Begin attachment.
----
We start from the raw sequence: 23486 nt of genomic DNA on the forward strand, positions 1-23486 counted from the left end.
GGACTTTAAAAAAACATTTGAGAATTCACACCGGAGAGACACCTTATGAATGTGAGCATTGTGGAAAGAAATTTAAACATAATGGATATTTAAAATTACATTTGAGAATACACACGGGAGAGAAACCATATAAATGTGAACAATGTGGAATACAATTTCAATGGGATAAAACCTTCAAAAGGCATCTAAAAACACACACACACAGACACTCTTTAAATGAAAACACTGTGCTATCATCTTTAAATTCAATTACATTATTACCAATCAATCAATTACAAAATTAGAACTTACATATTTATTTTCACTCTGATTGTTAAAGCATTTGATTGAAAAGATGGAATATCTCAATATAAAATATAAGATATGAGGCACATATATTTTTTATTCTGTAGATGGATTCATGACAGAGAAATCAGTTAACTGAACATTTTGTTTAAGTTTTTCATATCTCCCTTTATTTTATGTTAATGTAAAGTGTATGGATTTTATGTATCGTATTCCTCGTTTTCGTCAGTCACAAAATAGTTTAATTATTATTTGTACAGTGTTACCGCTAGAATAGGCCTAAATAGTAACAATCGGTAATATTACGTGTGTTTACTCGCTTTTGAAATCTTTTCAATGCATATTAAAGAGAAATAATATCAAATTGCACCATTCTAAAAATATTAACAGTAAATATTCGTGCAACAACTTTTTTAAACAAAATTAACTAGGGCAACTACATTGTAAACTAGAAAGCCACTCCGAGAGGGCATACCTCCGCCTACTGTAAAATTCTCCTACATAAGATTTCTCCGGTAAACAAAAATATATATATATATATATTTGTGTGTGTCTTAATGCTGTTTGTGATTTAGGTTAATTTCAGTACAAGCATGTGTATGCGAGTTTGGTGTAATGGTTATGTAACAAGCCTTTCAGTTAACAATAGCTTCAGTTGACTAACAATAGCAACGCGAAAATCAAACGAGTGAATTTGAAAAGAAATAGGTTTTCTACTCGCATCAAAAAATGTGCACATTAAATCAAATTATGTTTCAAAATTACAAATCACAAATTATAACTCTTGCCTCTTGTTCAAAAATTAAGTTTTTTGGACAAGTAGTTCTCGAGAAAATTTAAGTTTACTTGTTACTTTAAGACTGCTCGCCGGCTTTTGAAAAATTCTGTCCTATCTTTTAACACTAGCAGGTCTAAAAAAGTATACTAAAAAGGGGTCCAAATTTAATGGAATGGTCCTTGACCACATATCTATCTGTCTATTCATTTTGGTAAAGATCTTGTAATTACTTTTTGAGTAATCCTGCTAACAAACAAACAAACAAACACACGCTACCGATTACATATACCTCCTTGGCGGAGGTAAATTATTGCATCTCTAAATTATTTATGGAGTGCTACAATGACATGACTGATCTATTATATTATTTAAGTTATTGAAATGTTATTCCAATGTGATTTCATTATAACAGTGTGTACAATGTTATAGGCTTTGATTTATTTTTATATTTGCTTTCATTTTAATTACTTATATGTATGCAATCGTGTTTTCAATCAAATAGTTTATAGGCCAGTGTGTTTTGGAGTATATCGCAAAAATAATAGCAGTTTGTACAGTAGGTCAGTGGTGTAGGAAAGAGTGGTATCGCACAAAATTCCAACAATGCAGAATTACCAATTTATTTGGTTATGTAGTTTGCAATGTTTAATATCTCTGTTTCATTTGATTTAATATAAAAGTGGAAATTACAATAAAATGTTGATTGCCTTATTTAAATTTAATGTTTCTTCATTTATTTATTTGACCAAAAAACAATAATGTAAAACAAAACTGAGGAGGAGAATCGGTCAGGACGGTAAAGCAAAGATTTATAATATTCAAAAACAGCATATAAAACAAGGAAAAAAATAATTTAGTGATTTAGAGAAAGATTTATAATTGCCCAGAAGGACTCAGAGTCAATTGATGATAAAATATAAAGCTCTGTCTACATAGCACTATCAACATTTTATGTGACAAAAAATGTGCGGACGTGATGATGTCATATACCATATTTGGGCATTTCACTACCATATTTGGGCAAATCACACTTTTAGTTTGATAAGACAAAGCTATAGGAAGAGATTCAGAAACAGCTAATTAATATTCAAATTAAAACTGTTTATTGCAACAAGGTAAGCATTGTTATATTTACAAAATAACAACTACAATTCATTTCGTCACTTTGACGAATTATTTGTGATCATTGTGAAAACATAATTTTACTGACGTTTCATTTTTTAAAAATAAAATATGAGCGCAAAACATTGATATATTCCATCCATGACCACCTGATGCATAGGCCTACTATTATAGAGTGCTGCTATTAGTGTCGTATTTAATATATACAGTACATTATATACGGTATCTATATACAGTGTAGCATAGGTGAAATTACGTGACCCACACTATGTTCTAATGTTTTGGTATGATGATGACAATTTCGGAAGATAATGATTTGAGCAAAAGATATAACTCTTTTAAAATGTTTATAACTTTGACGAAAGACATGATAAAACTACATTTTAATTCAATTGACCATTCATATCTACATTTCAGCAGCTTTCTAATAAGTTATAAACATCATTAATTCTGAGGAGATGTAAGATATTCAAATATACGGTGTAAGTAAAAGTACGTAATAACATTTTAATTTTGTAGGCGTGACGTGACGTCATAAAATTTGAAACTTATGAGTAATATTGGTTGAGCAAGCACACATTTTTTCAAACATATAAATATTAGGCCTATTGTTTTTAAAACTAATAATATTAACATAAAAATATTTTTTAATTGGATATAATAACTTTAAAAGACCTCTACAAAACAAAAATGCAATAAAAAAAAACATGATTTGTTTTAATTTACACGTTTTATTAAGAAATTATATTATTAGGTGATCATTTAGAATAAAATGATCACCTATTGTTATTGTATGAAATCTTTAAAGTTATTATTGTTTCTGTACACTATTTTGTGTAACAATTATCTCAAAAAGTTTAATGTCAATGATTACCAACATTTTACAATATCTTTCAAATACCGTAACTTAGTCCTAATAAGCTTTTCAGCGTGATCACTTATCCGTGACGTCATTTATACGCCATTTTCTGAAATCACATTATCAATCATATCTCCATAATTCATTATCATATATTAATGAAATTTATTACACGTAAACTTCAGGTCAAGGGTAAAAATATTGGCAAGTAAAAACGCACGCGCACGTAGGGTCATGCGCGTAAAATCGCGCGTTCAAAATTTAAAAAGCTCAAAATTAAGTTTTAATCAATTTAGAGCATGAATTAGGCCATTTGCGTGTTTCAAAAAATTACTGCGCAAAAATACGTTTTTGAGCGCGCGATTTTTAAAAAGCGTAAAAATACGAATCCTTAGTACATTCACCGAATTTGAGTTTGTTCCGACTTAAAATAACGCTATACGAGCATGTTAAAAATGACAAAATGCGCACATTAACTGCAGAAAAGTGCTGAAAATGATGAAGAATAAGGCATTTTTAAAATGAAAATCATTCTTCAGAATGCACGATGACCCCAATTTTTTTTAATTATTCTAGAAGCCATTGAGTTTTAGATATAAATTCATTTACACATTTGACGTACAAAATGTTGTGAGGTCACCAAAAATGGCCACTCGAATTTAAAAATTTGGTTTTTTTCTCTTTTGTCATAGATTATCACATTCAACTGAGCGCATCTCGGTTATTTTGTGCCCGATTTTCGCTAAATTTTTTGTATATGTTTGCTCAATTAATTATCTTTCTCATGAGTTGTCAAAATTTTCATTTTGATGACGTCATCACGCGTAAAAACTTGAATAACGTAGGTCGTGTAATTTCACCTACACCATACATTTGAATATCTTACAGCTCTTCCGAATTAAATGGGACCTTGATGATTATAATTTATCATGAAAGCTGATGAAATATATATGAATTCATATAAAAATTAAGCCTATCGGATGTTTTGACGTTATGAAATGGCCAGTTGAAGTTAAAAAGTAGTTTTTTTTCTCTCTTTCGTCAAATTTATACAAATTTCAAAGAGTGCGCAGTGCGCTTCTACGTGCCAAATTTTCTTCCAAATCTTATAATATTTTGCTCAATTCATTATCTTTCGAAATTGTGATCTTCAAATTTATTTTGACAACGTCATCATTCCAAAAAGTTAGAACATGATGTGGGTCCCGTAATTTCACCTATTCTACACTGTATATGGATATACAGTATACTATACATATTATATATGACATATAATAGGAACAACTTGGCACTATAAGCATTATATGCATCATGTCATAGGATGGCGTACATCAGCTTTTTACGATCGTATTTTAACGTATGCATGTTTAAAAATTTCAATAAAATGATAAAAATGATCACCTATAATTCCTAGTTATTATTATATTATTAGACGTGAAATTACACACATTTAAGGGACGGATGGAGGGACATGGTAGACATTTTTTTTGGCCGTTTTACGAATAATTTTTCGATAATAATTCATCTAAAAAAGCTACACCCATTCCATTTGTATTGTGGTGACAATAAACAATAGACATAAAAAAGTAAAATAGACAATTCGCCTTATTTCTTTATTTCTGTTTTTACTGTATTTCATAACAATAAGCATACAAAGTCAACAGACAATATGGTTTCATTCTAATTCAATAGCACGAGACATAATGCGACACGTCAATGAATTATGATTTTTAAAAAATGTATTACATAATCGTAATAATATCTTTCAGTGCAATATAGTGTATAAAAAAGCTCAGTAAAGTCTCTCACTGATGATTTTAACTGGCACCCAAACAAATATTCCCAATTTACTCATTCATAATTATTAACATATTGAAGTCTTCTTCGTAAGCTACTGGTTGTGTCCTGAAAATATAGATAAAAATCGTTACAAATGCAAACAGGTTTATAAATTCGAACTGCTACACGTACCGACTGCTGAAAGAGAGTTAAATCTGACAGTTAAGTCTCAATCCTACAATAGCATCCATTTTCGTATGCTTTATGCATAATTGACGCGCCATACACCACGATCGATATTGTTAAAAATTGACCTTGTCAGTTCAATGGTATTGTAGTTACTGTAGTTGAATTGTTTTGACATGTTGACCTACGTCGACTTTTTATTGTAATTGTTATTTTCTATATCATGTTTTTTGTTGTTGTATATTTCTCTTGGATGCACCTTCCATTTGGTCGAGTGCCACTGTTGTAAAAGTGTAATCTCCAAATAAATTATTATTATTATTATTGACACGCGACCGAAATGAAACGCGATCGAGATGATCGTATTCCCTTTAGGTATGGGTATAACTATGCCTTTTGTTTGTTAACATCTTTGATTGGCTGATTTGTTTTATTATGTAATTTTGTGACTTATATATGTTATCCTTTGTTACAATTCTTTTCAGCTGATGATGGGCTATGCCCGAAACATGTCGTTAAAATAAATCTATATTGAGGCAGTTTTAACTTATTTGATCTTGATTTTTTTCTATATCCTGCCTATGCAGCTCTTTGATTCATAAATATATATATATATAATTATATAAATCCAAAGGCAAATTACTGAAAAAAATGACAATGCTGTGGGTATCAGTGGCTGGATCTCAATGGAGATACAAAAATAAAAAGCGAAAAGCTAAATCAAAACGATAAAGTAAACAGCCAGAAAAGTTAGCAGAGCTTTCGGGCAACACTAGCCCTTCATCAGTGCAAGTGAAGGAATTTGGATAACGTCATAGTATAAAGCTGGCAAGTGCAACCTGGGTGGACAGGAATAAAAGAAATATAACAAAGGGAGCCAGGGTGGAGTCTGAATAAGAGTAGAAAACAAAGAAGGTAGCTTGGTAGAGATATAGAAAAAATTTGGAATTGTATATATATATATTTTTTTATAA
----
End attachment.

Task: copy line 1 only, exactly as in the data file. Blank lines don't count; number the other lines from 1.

We start from the raw sequence: 23486 nt of genomic DNA on the forward strand, positions 1-23486 counted from the left end.